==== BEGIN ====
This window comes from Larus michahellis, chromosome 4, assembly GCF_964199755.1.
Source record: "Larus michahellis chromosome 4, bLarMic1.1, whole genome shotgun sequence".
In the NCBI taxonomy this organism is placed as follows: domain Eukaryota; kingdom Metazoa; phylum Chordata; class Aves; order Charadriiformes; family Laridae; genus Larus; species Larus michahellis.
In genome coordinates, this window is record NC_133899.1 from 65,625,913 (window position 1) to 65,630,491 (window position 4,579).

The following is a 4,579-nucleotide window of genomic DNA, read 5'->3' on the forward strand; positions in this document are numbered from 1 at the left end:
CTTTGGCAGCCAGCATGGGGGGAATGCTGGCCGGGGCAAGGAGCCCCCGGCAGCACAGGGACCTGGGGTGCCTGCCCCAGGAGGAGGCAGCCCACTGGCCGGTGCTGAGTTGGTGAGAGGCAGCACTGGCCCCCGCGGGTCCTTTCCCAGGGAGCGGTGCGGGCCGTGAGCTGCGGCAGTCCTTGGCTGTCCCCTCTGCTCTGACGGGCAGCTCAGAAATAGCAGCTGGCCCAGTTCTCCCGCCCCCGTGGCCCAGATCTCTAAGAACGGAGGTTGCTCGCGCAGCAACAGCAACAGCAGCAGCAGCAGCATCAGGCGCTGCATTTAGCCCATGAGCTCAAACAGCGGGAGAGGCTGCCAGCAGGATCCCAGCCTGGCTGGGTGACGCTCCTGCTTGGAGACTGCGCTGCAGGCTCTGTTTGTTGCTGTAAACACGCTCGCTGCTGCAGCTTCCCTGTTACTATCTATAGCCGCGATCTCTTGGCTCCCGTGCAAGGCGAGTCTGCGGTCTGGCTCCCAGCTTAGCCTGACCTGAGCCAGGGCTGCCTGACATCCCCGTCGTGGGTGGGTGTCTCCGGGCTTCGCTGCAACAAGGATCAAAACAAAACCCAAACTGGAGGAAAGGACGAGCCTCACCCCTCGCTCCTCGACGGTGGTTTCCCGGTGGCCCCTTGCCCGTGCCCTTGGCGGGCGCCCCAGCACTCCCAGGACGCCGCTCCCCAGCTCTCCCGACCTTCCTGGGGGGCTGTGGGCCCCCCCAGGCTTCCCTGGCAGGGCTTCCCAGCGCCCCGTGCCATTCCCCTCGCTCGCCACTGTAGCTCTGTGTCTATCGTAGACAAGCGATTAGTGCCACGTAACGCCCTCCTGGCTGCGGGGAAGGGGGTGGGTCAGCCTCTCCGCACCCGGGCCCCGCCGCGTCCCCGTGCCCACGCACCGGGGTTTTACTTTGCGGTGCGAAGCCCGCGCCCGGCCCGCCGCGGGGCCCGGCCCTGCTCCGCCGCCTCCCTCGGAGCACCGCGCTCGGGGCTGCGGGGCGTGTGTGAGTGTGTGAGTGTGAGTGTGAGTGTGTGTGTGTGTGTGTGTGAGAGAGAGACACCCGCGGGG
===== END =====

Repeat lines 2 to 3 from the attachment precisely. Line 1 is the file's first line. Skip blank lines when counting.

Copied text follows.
Source record: "Larus michahellis chromosome 4, bLarMic1.1, whole genome shotgun sequence".
In the NCBI taxonomy this organism is placed as follows: domain Eukaryota; kingdom Metazoa; phylum Chordata; class Aves; order Charadriiformes; family Laridae; genus Larus; species Larus michahellis.